I just got back home after spending a few days in a hotel in Lancaster, Pennsylvania. The reason for my sudden vacation was that Hurricane Sandy punched New Jersey in the gut last week, causing devastation state-wide which included wiping out power lines everywhere.

I was one of the lucky ones. My house only sustained minor damage and I lost only power (and not property or life).

This storm taught me a few valuable lessons.

1. It’s much better to be over prepared and under effected than over confident and under water.

2. One day without heat is a mild inconvenience, two days without heat is annoying, and three plus days without heat just plain sucks.

3. Dogs are pretty amazing and wonderful.

Hayley’s Warning

A full two days before Hurricane Sandy made landfall on the coast of New Jersey, my dog Hayley showed some signs of anxiety.

Hayley is a good natured, well-behaved eleven-year-old pit bull that I’ve had shared my life with for the last ten years. At this age she’s a pretty chill dog that takes everything in stride. She’s only been visibly anxious a handful of times and has never had any storm or thunder phobia whatsoever.

One night my wife and I were in bed watching the news coverage of the then approaching hurricane. The storm was still about 500 miles South and although it was a little cloudy, you would never know a storm of this magnitude was approaching.

You would never know if you were a human that is. However, if you were a dog you could feel the incoming energy all around you. At least that’s what I think after watching Hayley that night.

While my wife and I were watching the hurricane coverage that night, Hayley was laying between my legs, under the covers in our bed – a position she assumed on just about every evening, where she snored happily until it was time to go to bed for the night.

This night, however, she was different. Instead of dozing, happy to be in her favorite place she was shaking non-stop.

Concerned, I looked her over and couldn’t find anything physically wrong with her. Still worried I performed my standard two part test to determine if I should bring her into the emergency vet.

Part one, I brought her downstairs and offered her a treat, which she took eagerly.

Part two, I took her out for a short walk, where she acted pretty normal.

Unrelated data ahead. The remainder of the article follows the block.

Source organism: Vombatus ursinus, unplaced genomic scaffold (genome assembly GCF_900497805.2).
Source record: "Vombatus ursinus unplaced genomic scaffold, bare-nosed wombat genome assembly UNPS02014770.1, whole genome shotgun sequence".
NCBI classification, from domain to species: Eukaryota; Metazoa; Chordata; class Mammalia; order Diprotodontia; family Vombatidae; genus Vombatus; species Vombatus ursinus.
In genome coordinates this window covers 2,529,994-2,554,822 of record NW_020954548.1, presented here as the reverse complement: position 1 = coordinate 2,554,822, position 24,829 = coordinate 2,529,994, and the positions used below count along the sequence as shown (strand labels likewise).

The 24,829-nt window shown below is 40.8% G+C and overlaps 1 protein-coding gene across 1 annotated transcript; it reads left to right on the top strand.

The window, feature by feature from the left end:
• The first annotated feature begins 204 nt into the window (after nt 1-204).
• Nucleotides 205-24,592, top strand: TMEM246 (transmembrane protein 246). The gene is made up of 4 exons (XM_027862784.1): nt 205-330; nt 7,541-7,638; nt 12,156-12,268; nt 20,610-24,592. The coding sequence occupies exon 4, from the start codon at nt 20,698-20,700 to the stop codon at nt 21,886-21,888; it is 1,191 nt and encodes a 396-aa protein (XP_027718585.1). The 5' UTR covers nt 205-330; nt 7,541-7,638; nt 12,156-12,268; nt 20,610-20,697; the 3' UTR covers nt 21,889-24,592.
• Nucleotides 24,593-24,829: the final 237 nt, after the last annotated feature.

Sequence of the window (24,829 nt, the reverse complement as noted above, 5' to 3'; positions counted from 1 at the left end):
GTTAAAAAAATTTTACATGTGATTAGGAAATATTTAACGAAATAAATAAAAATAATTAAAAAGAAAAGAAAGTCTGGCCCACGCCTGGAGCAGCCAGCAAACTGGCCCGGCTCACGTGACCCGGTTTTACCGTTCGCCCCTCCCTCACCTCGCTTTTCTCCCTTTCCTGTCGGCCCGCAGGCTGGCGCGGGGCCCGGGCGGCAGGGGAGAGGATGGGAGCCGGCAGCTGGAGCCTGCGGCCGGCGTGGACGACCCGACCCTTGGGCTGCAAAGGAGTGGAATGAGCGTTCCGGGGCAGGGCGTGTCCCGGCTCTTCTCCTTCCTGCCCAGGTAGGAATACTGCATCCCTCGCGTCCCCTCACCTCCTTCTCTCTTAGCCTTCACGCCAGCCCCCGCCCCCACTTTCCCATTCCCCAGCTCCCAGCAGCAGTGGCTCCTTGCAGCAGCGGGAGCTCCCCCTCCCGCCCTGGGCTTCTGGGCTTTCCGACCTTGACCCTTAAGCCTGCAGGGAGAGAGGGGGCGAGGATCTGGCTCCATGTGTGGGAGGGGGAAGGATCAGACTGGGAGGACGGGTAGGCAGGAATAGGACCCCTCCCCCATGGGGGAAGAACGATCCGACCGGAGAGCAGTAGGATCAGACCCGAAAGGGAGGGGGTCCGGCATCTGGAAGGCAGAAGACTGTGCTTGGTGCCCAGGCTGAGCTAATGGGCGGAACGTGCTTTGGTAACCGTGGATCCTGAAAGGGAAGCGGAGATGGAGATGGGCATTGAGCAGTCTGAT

Since she was eating and doing the things she normally did, I was confident that nothing serious was wrong with her. Hayley spent the rest of the night shaking on and off.

The next morning, she was pretty much her old self again.

At the time her behavior was very confusing to me, now however, I believe she was feeling the energy of the rapidly approaching hurricane and was letting me know that something bad was coming.

My Rock

Although I was physically prepared for Hurricane Sandy, I was not at all mentally ready for the experience of a category 1 hurricane first hand.

The storm hit us full strength on Monday night around 8pm and beat us up way into the morning hours. The strongest winds in my town of Bloomfield were clocked at 88 MPH. There really is no way that I could accurately describe to you the force of that kind of wind slamming into your house. Just take my word that it was terrifying.

My wife and I moved our kids downstairs into the living room for the night because we were afraid that one of the large trees that circled our house was going to fall on top of us.

The winds partially ripped off a ten foot piece of aluminum siding from the house and the hanging piece beat against the side of the house relentlessly all night long.

Sleep was impossible for my wife and I (miraculously our kids slept through the worst of it). We just sat huddled together in the living room scared that Sandy would at any minute rip open our little house.

Hayley as Hurricane Sandy hits.

During the entire time the storm was raging outside our house, there was only one of us inside that kept her cool. Hayley.

While the storm was upon us and my wife and I were crapping our pants, Hayley was there with us, unaffected by the chaos outside. She showed none of the anxiety that she exhibited only a day ago, but was calm and stable.

She was our rock.

Her silent strength comforted Michele and I and helped us make it through that horrible night without losing our minds. Hayley’s calm presence reassured us that everything would be okay.

As has happened so often in my life, Hayley was exactly what I needed, exactly when I need it most.

Research has proven that dogs can have a calming effect on people but nothing proved it to me more than the night that Hurricane Sandy came to visit.

Do you have any similar stories? Please share them in the comments. I would love to hear them.

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